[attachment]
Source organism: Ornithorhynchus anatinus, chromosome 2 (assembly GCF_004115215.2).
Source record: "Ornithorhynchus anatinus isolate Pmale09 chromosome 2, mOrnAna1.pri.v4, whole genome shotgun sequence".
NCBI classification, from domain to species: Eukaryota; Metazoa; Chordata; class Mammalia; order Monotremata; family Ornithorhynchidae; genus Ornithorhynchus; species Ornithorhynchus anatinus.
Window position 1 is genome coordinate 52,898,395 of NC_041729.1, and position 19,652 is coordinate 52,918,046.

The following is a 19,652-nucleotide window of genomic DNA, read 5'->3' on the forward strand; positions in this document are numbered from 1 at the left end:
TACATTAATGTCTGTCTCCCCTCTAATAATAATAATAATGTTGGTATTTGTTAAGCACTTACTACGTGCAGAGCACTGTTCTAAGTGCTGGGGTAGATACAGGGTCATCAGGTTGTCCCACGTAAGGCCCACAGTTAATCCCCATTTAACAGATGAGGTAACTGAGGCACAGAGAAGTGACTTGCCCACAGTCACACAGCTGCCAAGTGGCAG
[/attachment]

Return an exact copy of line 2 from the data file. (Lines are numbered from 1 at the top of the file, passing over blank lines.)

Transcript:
Source record: "Ornithorhynchus anatinus isolate Pmale09 chromosome 2, mOrnAna1.pri.v4, whole genome shotgun sequence".